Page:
Daily Israel Report

Ministerial Bill Claims 'Separate But Equal is Not Equal'

Ministers Limor Livnat and Tzipi Livni propose bill to hold ministers responsible for women's rights in their respective departments.
By Hezki Ezra
First Publish: 3/30/2014, 8:46 AM / Last Update: 3/30/2014, 9:09 AM

Limor Livnat
Limor Livnat
Flash 90

The Chairman of the Ministerial Committee on the Status of Women, Culture and Sport Minister Limor Livnat (Likud) and Justice Minister Tzipi Livni (HaTnua) will submit a proposal for government approval Sunday attempting to prevent gender discrimination against women in the government.

The proposal, which was drafted under the watchful eye of Attorney General Yehuda Weinstein, gives several steps to prevent gender discrimination in Israel, and describes both broad and specific problems that need fixing within a certain period. 

One issue the Committee examined included gender segregation in cemeteries, at state ceremonies, and on public busses. The team determined that the separations in these instances "insults the fundamental right to human dignity and equality" and that "separation usually brings harm to the constitutional right to freedom of religion."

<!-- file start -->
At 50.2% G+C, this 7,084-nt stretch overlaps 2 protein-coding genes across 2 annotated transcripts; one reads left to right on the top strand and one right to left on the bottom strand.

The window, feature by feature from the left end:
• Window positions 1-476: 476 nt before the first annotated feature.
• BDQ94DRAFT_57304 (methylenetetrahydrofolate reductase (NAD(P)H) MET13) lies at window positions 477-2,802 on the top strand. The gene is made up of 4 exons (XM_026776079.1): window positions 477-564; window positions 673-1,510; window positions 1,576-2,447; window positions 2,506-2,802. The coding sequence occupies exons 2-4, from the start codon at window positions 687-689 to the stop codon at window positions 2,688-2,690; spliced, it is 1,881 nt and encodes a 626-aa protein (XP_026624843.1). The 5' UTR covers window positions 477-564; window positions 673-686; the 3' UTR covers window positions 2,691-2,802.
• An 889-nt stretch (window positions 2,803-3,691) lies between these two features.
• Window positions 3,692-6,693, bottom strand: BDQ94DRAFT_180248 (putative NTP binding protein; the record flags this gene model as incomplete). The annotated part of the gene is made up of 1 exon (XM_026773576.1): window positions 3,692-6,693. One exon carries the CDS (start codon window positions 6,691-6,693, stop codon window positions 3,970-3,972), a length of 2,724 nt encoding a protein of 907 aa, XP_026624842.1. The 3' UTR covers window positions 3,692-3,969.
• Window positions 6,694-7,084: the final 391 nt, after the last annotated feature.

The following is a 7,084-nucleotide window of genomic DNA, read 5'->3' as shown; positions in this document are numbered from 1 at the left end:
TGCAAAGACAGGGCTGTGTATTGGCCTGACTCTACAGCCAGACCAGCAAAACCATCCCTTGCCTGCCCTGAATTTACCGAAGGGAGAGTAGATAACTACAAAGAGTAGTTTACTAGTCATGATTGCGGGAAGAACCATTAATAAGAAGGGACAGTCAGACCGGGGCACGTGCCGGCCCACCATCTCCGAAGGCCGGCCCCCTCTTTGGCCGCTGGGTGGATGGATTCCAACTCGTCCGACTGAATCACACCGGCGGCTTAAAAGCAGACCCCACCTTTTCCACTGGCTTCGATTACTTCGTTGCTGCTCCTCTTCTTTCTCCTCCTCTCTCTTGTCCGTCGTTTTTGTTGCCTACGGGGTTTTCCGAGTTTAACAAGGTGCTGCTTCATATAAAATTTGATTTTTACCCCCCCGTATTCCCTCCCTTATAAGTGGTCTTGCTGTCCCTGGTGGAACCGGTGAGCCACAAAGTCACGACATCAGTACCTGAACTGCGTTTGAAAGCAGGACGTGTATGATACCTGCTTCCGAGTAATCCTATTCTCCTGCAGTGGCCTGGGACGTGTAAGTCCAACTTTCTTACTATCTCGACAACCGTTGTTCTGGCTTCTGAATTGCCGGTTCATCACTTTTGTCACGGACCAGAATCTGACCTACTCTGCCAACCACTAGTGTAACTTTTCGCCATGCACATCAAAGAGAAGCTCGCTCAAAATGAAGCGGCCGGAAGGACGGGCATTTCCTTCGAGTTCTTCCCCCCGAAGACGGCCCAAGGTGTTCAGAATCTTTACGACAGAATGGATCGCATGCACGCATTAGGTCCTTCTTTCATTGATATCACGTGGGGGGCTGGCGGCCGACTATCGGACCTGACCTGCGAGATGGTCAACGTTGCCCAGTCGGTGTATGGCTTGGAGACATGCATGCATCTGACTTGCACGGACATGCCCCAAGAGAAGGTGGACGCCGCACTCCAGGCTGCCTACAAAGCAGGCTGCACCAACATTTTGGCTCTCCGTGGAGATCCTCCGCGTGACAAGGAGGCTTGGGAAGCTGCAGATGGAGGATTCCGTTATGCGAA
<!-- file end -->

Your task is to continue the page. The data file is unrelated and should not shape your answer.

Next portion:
Under the proposal, government ministers would be required to submit a report on steps they have taken to prevent gender discrimination within their offices within the next 120 days.

Livni and Livnat also request specifically that the Ministers of Transportation, Health, Interior and Religious Services (i.e. Yisrael Katz [Likud], Yael German [Yesh Atid], Gidon Sa'ar [Likud] and Naftali Bennett [Jewish Home]) to update the government within 90 days on progress implementing steps recommended by the proposal. 

Both Livnat and Livni hailed the proposal as a groundbreaking step for women's rights in Israel. 

"This resolution is a significant milestone in the activities of the Israeli government for gender equality and reducing disparities between women and men in society," Livnat stated Sunday morning.

"[We] formulated the recommendations to eradicate the exclusion of women in public space. We are determined that each of the relevant public authorities act quickly, effectively and decisively to stop discrimination against women in their spheres of responsibility or influence."

"The exclusion of women is an unacceptable phenomenon, and this decision demonstrates the Israeli government's commitment to eradicate it from our midst," she added. 

Livni added that "the role of elected officials in a democracy is to ensure not only that, their specific work is done, but that democratic principles in the areas of their responsibility are maintained."

"Consequently, we hold every minister responsible for assuring that the work of their offices is done [. . .] while keeping all the rights of citizens and the citizens of Israel intact. History demonstrates that 'separate but equal' is not equal -  it is just separate, offensive and unacceptable."